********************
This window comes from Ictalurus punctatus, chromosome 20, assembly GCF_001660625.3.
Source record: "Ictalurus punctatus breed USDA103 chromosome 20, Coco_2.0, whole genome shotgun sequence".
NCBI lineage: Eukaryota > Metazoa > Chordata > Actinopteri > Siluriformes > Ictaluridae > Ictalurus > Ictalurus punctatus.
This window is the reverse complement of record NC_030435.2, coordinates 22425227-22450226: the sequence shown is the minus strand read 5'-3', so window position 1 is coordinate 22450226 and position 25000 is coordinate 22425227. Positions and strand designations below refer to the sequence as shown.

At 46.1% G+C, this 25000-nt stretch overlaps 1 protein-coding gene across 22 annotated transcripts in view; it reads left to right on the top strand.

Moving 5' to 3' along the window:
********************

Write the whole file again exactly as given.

This window comes from Ictalurus punctatus, chromosome 20, assembly GCF_001660625.3.
Source record: "Ictalurus punctatus breed USDA103 chromosome 20, Coco_2.0, whole genome shotgun sequence".
NCBI lineage: Eukaryota > Metazoa > Chordata > Actinopteri > Siluriformes > Ictaluridae > Ictalurus > Ictalurus punctatus.
This window is the reverse complement of record NC_030435.2, coordinates 22425227-22450226: the sequence shown is the minus strand read 5'-3', so window position 1 is coordinate 22450226 and position 25000 is coordinate 22425227. Positions and strand designations below refer to the sequence as shown.

At 46.1% G+C, this 25000-nt stretch overlaps 1 protein-coding gene across 22 annotated transcripts in view; it reads left to right on the top strand.

Moving 5' to 3' along the window: